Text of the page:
CHICAGO Recent pertussis outbreaks in the US have highlighted the
need for increased focus on prevention and immunization, according to a speaker
here at the 51st Interscience Conference on Antimicrobial Agents and
C. Mary Healy, MD, assistant professor at Baylor College of
Medicine in Houston, said that pertussis was a vaccine success story after
introduction in the 1950s. She noted that the infection is now reduced by about
However, immunity wanes over 5 to 10 years, she said.
This is an infection with high attack rates, and one that often goes
unrecognized. The result has been a slow but inexorable increase in pertussis
The increase was punctuated by the outbreak in California in 2010, which
had the highest number of reported cases since 1947, and had an attack rate of
23.4 per 100,000, according to Healy. She also highlighted smaller outbreaks in
Michigan and Ohio in 2010 that did not receive as much attention.
Improved detection methods may be driving the current resurgence,
but it may be overly simplistic to attribute it just to that cause, she
said. She suggested that variations in Bordetella pertussis may also be contributing.
California responded by expanding and accelerating immunization programs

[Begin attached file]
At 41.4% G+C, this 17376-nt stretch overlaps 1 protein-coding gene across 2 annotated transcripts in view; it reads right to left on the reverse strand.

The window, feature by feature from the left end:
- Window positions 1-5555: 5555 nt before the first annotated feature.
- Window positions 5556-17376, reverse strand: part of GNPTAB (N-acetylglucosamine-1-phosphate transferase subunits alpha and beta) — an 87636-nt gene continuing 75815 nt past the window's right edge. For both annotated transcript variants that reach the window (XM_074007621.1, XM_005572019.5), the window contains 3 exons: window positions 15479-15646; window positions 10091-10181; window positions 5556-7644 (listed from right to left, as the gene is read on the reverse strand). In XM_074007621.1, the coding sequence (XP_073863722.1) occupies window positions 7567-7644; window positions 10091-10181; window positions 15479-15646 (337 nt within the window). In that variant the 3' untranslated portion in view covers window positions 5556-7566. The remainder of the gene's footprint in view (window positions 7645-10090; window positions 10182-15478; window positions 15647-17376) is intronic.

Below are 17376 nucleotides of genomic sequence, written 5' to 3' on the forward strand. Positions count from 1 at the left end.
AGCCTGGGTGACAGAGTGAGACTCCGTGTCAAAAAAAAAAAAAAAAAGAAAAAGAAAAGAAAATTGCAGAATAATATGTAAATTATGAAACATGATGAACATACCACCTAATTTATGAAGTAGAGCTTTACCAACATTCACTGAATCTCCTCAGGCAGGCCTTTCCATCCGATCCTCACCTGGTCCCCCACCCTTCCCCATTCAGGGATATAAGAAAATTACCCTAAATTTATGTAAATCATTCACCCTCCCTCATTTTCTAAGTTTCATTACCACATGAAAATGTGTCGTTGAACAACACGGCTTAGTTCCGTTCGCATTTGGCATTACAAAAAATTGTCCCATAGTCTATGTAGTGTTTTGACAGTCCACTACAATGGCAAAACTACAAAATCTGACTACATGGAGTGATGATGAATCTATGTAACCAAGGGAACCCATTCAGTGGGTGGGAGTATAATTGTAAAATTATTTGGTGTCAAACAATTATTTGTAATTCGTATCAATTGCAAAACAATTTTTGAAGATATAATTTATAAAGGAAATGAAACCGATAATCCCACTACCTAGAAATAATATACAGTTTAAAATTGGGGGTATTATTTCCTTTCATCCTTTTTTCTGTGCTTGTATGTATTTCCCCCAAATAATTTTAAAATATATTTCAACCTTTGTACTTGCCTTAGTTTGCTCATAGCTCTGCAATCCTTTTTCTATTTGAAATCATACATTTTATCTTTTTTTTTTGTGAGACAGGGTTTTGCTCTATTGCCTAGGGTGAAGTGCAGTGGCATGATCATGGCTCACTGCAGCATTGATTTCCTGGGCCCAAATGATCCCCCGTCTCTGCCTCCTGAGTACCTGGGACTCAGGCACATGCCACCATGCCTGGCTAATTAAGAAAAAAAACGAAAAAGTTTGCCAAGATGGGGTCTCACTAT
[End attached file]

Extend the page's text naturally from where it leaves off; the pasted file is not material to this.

for tetanus-diphtheria-acellular pertussis (Tdap) and diphtheria-tetanus
toxoids and acellular
pertussis vaccine (DTaP), and facilitating
reimbursement for those immunizations. However, this may not be enough,
according to Healy.
As we all know, those who are most vulnerable are those who are
too young to have finished the primary immunization series, she said.
Those infants also have highest complication rate.
Healy also noted that Hispanics are at a particularly high risk for the
infection, which she suggested may be due to increased family contact in that
community. This point highlights the fact that infants are infected with
pertussis by the mother in 33% of cases, by the father in 16% and by a sibling
Healy discussed three immunization strategies to reduce pertussis
incidence: neonatal, maternal and cocooning.
She suggested that all present the usual challenges, including
resistance to the practice of immunization, safety and difficulty in
Neonatal immunization with the monovalent acellular pertussis
vaccine should be investigated, she said. As for maternal
immunization, safety is a big consideration, as is timing to gain the optimal
Cocooning presents the most difficulties because all infant caregivers
should be targeted, according to Healy. Post-partum women, fathers,
contacts of infants and health care providers all need to be immunized in this
strategy, Healy said. If it takes a village to raise a child, you
better make sure the village is vaccinated.
Healy concluded that maternal immunization is the most promising
strategy overall, but that cocooning, while necessary, presents the biggest
For more information:
- Healy MC. #1077. Impact of Pertussis Outbreaks and Prospects for
Prevention. Presented at: 51st ICAAC. Sept. 17-20, 2011. Chicago.
Disclosure: Dr. Healy reports receiving grants from Sanofi
Aventis and Novartis and being on the advisory board of Novartis.